Cloquet’s Dunlap Island, in the middle of the St. Louis River, contains most of the oldest buildings in the city, and now resident Erin Bates has created an activity to allow people young and old to experience the history.

Bates is a geocacher — a hobby where people use GPS to hide and locate “geocaches” at specific locations all over the world.

While home over the past few weeks from her job with Duluth Public Schools Community Education, Bates developed a walking history tour of Cloquet using geocaching in the app Adventure Lab.

The tour takes users through five stops from Dunlap Island to the Frank Lloyd Wright Gas Station at the corner of Cloquet Avenue and Highway 33 and provides a walking tour of the oldest parts of Cloquet.

The tour starts with a stop on Dunlap Island highlighting the rough, changing waters of the St. Louis River as the reason Cloquet developed as a stopping point for lumber coming down the river instead of much larger Duluth. The app sends a notification when the user is within 100 feet of the site. After a short video, users can answer a trivia question about how far the river drops between Cloquet and the mouth of the St. Louis River that created an opportunity for the city to grow.

“If it wasn’t for that, Cloquet wouldn’t be here,” Bates said. “Duluth would be the big lumber town.”

Bates started developing the tour a few months ago, but posted it on social media when schools closed as a result of the COVID-19 outbreak. Parents and kids can walk to all the places on the tour and learn a little about the history of the town they live in, all while continuing to adhere to social distancing guidelines.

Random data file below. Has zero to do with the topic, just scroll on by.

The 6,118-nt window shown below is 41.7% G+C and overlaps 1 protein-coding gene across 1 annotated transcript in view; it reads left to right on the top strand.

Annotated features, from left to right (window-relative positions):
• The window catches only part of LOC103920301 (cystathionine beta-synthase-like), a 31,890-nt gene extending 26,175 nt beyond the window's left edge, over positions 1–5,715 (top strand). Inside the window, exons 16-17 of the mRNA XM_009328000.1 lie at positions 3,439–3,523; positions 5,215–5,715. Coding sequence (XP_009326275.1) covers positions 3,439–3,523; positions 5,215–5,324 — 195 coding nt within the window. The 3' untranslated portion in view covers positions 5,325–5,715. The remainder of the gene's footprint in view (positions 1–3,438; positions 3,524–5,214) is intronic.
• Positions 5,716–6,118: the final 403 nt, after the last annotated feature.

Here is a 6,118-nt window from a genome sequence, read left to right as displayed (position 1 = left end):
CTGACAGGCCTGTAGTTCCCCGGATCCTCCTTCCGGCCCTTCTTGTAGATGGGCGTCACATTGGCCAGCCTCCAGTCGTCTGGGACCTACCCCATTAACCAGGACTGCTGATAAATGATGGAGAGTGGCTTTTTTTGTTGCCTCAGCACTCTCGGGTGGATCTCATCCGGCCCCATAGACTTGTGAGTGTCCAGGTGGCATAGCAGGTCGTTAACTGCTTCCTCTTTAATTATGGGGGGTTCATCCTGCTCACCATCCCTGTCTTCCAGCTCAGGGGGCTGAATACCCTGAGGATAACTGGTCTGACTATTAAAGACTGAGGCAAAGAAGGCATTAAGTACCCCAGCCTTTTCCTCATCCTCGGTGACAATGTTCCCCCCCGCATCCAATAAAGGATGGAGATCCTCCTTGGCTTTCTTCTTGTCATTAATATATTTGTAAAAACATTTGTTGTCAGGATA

The tour proceeds to the Northeastern Hotel — one of the only buildings in Cloquet to survive the 1918 fires — with stops by the USG facility, the Duluth & Northeastern Railroad Engine No. 16 and ends at the Frank Lloyd Wright Gas Station.

There are other Adventure Lab tours in Duluth and the Twin Cities, but there was nothing in Cloquet, so Bates took it upon herself to provide an activity for local residents who are spending increasing amounts of time in their homes during the COVID-19 outbreak.

“It’s a good opportunity to learn a little about Cloquet’s history,” Bates said. “It’s a nice activity and you can kind of go off and do it on your own and avoid big crowds.”